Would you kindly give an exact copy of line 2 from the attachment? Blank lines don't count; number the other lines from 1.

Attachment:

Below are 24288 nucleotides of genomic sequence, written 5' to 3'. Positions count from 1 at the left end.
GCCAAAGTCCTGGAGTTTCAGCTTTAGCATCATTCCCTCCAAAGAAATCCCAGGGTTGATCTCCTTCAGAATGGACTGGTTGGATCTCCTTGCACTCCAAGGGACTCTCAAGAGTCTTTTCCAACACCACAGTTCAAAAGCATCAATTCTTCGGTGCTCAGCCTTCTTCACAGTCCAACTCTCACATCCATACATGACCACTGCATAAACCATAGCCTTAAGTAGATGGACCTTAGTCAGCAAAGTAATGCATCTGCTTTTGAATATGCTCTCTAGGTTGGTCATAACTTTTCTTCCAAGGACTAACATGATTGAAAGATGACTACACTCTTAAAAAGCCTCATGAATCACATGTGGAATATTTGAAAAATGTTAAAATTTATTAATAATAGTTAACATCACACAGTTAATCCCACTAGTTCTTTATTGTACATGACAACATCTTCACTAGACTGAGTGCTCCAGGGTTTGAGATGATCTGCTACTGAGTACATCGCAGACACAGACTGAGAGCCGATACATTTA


GCCAAAGTCCTGGAGTTTCAGCTTTAGCATCATTCCCTCCAAAGAAATCCCAGGGTTGATCTCCTTCAGAATGGACTGGTTGGATCTCCTTGCACTCCAAGGGACTCTCAAGAGTCTTTTCCAACACCACAGTTCAAAAGCATCAATTCTTCGGTGCTCAGCCTTCTTCACAGTCCAACTCTCACATCCATACATGACCACTGCATAAACCATAGCCTTAAGTAGATGGACCTTAGTCAGCAAAGTAATGCATCTGCTTTTGAATATGCTCTCTAGGTTGGTCATAACTTTTCTTCCAAGGACTAACATGATTGAAAGATGACTACACTCTTAAAAAGCCTCATGAATCACATGTGGAATATTTGAAAAATGTTAAAATTTATTAATAATAGTTAACATCACACAGTTAATCCCACTAGTTCTTTATTGTACATGACAACATCTTCACTAGACTGAGTGCTCCAGGGTTTGAGATGATCTGCTACTGAGTACATCGCAGACACAGACTGAGAGCCGATACATTTA